It is interesting in the way that these people were healed. They cried out to Jesus from a distance asking Him to have mercy on them. He didn’t call them over as he often did. He didn’t put his hands on them as he often did in the other healing stories.
What He did do was tell them to go show themselves to the priest who could declare them clean again. Now, this was a great test of their faith, wasn’t it? Because here they were, still plagued with these sores all over them. In their situation, with the sores present, the priest would have told them that they were unclean and that they needed to not only live off somewhere by themselves but to stay a prescribed distance away from those who were healthy, and if a healthy person were to come their way, they were to cry out to that person, “Unclean, unclean!” to let that person know not to get any closer. This dreaded skin disease was a terrible thing that separated them from their families, often for the rest of their lives.
But, you know what? They trusted Jesus enough to do what he told them to do. Despite the fact that they were not healed at that moment, Jesus told them to go and show themselves to the priest, and they took off. And on the way, they were healed. After they had stepped out there in faith, and on their way to the priest, their sores disappeared and the disease miraculously left them. ON THE WAY, they were healed.
The other noteworthy point to this story is that only one leper returned to say thank you to Jesus for healing him, and he happened to be a Samaritan. Jesus said to him, “Go in peace. Your faith has made you well.” How had his faith made him well? He had trusted Jesus enough to move in obedience off to see the priest, BEFORE he was healed.
Jesus seemed a little ticked off that the other nine had not returned to give thanks to God. Probably in their exuberance and in their hurry to rejoin their families, they simply got distracted and forgot to come back and thank Jesus not only for healing them, but for giving them their lives back. O happy day!
Today is the day, in the homily, where I must say something about the upcoming pledge or stewardship drive. If you are not a member of Grace and are here as our guest today, you just got lucky, I guess, and came on the only day of the year when I talk about giving money to God.
Rather than choose another passage of Scripture that more directly addresses our privilege of supporting the Kingdom of God financially, I thought this passage addresses two things well that we want to be a part of our thinking where giving to God financially is concerned.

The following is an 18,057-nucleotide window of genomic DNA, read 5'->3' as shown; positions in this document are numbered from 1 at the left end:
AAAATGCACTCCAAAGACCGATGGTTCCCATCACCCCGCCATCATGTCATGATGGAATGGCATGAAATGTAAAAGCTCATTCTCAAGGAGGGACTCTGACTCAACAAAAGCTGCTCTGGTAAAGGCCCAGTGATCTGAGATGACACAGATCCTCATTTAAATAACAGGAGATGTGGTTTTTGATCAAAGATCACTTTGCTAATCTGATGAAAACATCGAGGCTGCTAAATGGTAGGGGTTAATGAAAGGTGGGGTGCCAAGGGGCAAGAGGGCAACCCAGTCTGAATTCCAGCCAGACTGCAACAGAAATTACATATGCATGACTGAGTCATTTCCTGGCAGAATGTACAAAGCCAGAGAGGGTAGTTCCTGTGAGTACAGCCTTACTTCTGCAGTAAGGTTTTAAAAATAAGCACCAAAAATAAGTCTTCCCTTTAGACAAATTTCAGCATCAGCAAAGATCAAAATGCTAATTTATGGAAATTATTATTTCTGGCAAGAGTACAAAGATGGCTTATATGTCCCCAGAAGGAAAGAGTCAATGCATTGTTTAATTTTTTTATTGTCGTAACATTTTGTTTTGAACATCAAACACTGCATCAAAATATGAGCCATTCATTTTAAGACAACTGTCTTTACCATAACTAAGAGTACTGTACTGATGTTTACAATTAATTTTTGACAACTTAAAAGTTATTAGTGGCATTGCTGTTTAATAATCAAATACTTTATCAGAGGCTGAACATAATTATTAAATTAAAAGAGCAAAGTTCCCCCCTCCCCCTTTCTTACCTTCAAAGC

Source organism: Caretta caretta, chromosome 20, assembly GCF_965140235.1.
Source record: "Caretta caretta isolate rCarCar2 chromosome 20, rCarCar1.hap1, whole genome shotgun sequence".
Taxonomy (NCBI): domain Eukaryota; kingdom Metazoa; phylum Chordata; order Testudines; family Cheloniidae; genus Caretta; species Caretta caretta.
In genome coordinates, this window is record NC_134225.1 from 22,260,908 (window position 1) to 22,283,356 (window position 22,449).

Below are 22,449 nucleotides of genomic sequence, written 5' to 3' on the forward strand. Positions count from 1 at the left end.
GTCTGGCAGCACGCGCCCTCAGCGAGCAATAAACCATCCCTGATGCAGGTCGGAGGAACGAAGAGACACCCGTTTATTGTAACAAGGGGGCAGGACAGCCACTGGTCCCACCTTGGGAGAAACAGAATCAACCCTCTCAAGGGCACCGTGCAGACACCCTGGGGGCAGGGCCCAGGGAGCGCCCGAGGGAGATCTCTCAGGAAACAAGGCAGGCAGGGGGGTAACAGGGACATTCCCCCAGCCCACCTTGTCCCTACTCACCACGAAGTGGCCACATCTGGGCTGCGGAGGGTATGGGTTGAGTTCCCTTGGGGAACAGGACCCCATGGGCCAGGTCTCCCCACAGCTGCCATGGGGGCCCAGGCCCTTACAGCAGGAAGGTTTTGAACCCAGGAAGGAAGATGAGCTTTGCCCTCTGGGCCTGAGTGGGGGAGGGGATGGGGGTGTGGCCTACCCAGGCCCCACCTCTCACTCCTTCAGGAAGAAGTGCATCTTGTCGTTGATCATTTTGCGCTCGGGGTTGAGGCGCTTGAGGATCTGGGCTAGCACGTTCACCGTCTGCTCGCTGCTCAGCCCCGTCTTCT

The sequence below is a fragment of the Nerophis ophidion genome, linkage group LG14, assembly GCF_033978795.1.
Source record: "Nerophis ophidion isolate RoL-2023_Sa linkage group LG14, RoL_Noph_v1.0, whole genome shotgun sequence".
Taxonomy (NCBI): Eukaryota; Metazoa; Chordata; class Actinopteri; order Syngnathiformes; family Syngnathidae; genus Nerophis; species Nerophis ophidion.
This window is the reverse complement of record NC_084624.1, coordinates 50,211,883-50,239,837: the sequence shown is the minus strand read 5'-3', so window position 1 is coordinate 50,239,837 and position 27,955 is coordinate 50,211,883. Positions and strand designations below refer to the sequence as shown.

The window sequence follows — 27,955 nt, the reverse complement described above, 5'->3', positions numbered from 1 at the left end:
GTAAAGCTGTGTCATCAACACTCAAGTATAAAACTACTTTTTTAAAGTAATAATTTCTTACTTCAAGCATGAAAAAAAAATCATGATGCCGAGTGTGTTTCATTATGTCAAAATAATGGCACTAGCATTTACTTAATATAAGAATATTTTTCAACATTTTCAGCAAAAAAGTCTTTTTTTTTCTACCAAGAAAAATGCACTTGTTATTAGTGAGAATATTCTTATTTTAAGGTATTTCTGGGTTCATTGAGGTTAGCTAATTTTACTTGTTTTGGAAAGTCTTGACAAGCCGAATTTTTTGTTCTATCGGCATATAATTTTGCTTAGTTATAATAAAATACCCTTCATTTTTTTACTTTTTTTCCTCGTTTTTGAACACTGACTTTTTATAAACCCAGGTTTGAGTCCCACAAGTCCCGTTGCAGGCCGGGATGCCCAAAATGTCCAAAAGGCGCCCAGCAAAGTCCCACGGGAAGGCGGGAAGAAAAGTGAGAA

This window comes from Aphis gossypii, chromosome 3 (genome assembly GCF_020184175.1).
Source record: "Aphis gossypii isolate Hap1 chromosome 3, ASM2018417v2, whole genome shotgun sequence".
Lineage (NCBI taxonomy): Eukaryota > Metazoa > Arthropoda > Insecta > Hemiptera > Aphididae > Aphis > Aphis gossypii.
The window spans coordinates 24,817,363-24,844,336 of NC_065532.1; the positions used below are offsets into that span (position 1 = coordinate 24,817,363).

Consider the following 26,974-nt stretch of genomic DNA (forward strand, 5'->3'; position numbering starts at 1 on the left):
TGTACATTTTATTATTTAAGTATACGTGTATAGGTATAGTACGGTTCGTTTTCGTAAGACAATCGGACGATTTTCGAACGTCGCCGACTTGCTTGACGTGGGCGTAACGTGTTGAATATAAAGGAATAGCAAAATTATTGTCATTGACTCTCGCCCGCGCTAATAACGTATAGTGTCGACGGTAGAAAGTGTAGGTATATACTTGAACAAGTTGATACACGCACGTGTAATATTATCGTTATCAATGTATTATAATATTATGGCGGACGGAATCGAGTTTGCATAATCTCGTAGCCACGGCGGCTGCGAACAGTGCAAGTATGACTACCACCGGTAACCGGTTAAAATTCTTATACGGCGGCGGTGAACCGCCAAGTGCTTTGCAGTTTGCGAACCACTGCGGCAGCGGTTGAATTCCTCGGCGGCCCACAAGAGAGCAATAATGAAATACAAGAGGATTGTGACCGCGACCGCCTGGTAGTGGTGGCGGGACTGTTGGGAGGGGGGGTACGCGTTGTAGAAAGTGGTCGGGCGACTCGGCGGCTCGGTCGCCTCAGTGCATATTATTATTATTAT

The first thing is that we want to give to God out of thanksgiving. We don’t want to be like the nine lepers who, in their excitement about getting their lives back, got distracted and forgot to give thanks. Rather, we want to be like the one leper and remember that everything we are and everyone in our life who is a blessing and everything that we enjoy is a gift from our gracious God, and we want to say thank you to God by returning to God by our financial pledge to Grace part of what God has provided for us. Again, not out of obligation, but out of thanksgiving.
The second and final thing that I’d like to say about giving to God is about the the spiritual practice of giving financially to God. It is not unlike memorizing Scripture or coming to worship or exercising kindness in our lives. Making a pledge is laying out a plan for a giving discipline. And the actual making of the pledge and that plan to give regularly is more important than the amount of the gift. Because regardless of the amount, the commitment and plan to give regularly is the discipline like coming to worship or praying regularly.
Regarding the amount that we pledge, some of you were present at that service a few weeks ago when I forgot the offertory sentence. That day, I told those present that I heard of another priest who also forgot the end of the offertory sentence one Sunday. What he meant to say was, “Remember the words of our Lord Jesus who said it is more blessed to give than to receive.” What he said was, “Remember the words of our Lord Jesus, “Y’all give what you can!”
All jokes aside, regarding the amount of your pledge, I know that y’all will give what you can, what you are able. If you are able to give a lot, you will give a lot. If you are able to give a little, you will give a little. The rest of us will give something in between a lot and a little. And altogether, by the grace of God, it will be enough.
So, this year, to encourage you in the discipline of making a pledge, we are setting an ambitious goal of 150 pledges. I think that one reason that folks are sometimes hesitant to make a pledge is that they are afraid that they won’t be able to follow through on it just like I probably wouldn’t tell someone that I’d be sure to pray for them every day for a year because I’d be afraid that I wouldn’t follow through on it.
But this is where that teaching from today’s gospel can be helpful to us. Remember that, as those ten lepers obeyed Jesus and tried to do their part in heading out to see the priest, it was on the way that they were healed. It is the same for us. If we will make a pledge that we plan and hope to fulfill, then God will honor our effort, and help us follow through with it just like God honored the effort of those lepers and healed them.
In closing, Grace Church is a healing place, not a place where we try to make people feel guilty. We try our best to offer GRACE, not guilt, here at Grace Church. We will continue to offer all kinds of ways to participate in ministry. Some of you will be called by God to these ministries. Others of you will be called to serve in other ways and in other places in your life. May God help us to remember to be thankful and that often it is as we step out in obedience that we find the wholeness that God has for us. AMEN.